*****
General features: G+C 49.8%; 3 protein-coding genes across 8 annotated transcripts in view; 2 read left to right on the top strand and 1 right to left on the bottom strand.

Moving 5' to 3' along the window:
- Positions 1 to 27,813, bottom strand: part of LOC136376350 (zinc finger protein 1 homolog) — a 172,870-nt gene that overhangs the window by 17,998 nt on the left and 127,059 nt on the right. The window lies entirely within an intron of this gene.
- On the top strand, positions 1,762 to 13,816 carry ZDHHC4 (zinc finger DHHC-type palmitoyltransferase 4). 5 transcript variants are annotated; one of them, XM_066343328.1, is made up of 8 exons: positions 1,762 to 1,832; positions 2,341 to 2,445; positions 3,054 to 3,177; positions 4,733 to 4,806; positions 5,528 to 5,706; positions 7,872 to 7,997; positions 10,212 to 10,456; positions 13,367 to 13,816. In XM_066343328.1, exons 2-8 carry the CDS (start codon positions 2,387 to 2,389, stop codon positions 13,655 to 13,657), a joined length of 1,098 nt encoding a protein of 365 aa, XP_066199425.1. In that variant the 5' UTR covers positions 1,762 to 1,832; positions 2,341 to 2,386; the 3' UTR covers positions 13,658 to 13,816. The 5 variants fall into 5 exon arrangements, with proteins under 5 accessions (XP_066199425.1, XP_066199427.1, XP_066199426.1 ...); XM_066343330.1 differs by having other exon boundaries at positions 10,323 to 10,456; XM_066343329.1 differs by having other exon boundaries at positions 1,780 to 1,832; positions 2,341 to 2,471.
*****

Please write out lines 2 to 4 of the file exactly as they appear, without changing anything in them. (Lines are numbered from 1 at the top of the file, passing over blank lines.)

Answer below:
Moving 5' to 3' along the window:
- Positions 1 to 27,813, bottom strand: part of LOC136376350 (zinc finger protein 1 homolog) — a 172,870-nt gene that overhangs the window by 17,998 nt on the left and 127,059 nt on the right. The window lies entirely within an intron of this gene.
- On the top strand, positions 1,762 to 13,816 carry ZDHHC4 (zinc finger DHHC-type palmitoyltransferase 4). 5 transcript variants are annotated; one of them, XM_066343328.1, is made up of 8 exons: positions 1,762 to 1,832; positions 2,341 to 2,445; positions 3,054 to 3,177; positions 4,733 to 4,806; positions 5,528 to 5,706; positions 7,872 to 7,997; positions 10,212 to 10,456; positions 13,367 to 13,816. In XM_066343328.1, exons 2-8 carry the CDS (start codon positions 2,387 to 2,389, stop codon positions 13,655 to 13,657), a joined length of 1,098 nt encoding a protein of 365 aa, XP_066199425.1. In that variant the 5' UTR covers positions 1,762 to 1,832; positions 2,341 to 2,386; the 3' UTR covers positions 13,658 to 13,816. The 5 variants fall into 5 exon arrangements, with proteins under 5 accessions (XP_066199425.1, XP_066199427.1, XP_066199426.1 ...); XM_066343330.1 differs by having other exon boundaries at positions 10,323 to 10,456; XM_066343329.1 differs by having other exon boundaries at positions 1,780 to 1,832; positions 2,341 to 2,471.